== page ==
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What it's like to be a young girl in the male-dominated field of tech

"Brotopia" by Emily Chang. Credit: Penguin Random House

Our April pick for the PBS NewsHour-New York Times book club is Emily Chang's "Brotopia." Become a member of the Now Read This book club by joining our Facebook group, or by signing up to our newsletter. Learn more about the book club here.

Journalist Emily Chang devotes many pages in "Brotopia: Breaking Up the Boys' Club of Silicon Valley" to how the tech industry has failed to produce an inclusive, equitable workforce. She calls out Silicon Valley's issues with gender discrimination, sexism and sexual harassment. But she also describes how Silicon Valley can move forward, and the rising workforce of young girls and women who are ready to take the reins.

Below, see Chang's annotations of a page of "Brotopia" in which she meets a group of teenage girl coders, who discuss what it's like to be a girl in tech, and what they want to do when they grow up. (Click on the yellow to see the annotations.)

Page 269 & 270 from "Brotopia"


On a Friday afternoon in the summer of 2017, I sat down with a group of teenage girls at Gott's Roadside restaurant on the bustling Embarcadero waterfront in San Francisco. They had come into the city from high schools all over the Bay Area, and now over french fries and chicken tenders they were talking about their experiences learning how to code. All of them had worked with Girls Who Code (GWC), a nonprofit that offers after-school clubs for middle-and high-school-aged girls and immersive summer programs held at tech company offices.

Areeta Wong, sixteen, joined the coding club at San Mateo High School. "When I typed something up and it would magically appear on the screen, that realization that you can create something that works right away is amazing," Wong said. Zaynah Shaikh, a nineteen-year-old computer science major who had recently graduated from the GWC program, added, "Seeing the program work, I think it's pretty empowering. With code you can do so many things." Ria Thakkar, seventeen, taught herself how to code using Khan Academy online tutorials, then helped start the GWC club at her school. "[Learning to code] was a really hard process for me, and I thought, 'How do I make it easier for other girls to do?'"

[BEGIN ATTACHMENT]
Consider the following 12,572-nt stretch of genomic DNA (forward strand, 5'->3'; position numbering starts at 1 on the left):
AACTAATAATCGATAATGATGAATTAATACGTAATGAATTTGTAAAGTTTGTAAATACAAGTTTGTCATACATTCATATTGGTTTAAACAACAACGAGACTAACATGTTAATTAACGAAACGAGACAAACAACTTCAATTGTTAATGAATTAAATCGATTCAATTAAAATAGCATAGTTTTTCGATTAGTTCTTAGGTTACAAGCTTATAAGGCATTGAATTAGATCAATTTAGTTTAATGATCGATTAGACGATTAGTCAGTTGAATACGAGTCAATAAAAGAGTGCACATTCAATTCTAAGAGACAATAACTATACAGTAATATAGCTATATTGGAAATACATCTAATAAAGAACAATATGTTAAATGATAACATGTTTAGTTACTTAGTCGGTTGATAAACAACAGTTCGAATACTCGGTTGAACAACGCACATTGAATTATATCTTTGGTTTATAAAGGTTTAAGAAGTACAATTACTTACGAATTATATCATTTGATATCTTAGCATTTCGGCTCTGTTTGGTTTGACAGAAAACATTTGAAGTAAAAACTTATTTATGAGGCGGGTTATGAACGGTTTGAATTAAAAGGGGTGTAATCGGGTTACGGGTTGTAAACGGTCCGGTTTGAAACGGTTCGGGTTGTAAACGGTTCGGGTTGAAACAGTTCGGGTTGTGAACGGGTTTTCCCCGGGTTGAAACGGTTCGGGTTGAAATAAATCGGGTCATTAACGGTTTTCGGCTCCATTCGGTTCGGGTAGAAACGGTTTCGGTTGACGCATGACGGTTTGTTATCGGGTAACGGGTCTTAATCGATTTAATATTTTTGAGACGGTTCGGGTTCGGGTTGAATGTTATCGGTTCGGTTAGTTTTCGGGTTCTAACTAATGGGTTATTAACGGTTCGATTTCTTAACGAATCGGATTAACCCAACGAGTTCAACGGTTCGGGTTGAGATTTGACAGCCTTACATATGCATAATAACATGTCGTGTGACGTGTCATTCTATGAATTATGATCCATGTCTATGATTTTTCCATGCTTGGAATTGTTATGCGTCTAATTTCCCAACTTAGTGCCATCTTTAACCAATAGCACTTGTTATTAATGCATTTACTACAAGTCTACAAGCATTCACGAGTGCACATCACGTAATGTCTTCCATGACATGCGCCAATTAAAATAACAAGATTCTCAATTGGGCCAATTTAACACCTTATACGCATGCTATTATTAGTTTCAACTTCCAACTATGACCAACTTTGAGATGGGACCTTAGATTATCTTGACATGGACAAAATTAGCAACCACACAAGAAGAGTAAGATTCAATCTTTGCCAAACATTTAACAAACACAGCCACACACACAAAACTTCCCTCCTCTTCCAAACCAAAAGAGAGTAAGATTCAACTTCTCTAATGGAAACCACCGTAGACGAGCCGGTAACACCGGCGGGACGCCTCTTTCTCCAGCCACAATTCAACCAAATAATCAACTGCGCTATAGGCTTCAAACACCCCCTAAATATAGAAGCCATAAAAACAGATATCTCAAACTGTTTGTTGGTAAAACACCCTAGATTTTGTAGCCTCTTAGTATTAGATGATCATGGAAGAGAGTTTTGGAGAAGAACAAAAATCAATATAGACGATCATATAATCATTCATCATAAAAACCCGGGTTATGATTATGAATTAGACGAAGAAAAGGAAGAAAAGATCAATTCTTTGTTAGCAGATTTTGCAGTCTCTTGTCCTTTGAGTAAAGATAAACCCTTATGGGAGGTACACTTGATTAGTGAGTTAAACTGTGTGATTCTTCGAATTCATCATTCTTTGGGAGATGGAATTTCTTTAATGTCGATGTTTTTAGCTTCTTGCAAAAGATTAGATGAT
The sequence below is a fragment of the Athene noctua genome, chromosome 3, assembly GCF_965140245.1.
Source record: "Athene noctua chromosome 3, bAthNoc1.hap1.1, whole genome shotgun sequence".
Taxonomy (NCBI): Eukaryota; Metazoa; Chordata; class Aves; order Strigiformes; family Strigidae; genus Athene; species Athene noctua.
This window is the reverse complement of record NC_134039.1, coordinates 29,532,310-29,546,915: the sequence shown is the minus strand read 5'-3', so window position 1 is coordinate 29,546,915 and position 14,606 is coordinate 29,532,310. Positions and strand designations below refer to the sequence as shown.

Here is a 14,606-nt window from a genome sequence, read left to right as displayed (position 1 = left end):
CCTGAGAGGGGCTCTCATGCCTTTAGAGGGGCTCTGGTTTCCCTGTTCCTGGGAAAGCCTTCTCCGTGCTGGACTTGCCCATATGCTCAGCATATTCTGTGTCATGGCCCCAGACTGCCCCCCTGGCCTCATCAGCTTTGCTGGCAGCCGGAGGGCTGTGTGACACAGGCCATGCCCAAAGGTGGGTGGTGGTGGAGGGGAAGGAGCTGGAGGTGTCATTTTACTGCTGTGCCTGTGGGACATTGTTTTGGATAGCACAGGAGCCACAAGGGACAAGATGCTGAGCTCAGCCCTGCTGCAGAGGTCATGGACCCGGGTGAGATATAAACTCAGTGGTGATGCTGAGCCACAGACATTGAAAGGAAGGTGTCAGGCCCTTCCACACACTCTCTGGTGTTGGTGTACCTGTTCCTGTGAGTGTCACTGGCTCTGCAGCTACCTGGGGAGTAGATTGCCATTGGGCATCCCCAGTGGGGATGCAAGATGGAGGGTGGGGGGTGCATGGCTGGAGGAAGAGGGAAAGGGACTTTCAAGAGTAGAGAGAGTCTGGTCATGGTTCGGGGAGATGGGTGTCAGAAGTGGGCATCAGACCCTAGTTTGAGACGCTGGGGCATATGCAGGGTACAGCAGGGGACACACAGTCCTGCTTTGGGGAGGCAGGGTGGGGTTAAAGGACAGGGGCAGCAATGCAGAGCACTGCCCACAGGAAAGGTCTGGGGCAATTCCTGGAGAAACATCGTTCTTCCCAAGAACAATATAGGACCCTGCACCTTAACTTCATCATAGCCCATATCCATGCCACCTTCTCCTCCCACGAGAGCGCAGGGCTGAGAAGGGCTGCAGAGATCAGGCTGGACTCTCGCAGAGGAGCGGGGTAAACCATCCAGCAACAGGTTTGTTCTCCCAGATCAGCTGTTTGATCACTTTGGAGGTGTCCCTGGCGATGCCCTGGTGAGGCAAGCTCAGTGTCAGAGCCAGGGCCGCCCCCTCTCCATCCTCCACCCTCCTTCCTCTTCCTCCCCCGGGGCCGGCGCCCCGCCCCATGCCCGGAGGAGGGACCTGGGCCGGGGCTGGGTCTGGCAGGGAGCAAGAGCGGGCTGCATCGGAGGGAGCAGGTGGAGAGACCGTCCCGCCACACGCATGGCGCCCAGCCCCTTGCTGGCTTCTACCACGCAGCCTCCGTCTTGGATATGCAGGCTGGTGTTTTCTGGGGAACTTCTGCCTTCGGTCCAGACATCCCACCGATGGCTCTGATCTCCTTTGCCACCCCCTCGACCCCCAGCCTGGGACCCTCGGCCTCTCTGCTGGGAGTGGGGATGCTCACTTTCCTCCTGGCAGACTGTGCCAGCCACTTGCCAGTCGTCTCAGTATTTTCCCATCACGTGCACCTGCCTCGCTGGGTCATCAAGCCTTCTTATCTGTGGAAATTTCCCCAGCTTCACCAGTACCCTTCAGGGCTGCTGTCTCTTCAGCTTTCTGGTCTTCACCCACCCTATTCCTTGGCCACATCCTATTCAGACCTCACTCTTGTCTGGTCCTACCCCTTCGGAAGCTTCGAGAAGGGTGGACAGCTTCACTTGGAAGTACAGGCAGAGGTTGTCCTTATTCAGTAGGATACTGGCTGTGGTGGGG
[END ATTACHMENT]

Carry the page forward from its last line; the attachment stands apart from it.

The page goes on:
Ashley Chu, fifteen, joined a GWC club during her sophomore year in high school and attended her first hackathon a few months later. "But the thing is, I was on an all-guys team. They had already taken AP computer science and were really into coding when I was just new, and I felt like I just didn't belong," Chu said.

Still, Chu finished the hackathon. "I was scared, frustrated with my code, and I wanted to quit, but we went through with it," she says. The hackathon has not dampened her aspirations. "I am a really big dreamer, and I've always wanted to be an inventor," Chu said.

Meet the next-gen potential workforce of tech. Shaikh wants to combine her programming skills with her love of sports to make a prod- uct that will encourage more young girls to try athletics. Thakkar is obsessed with airplanes and would like to build an aviation app. Chu is a Disney fanatic who would love to join the company's Imagineering research and development arm. Julie Vu, who says she's given up the idea of coding because of what she's read about sexism at Uber, would like to become a recruiter at a tech company so she can help bring in more women and underrepresented minorities…

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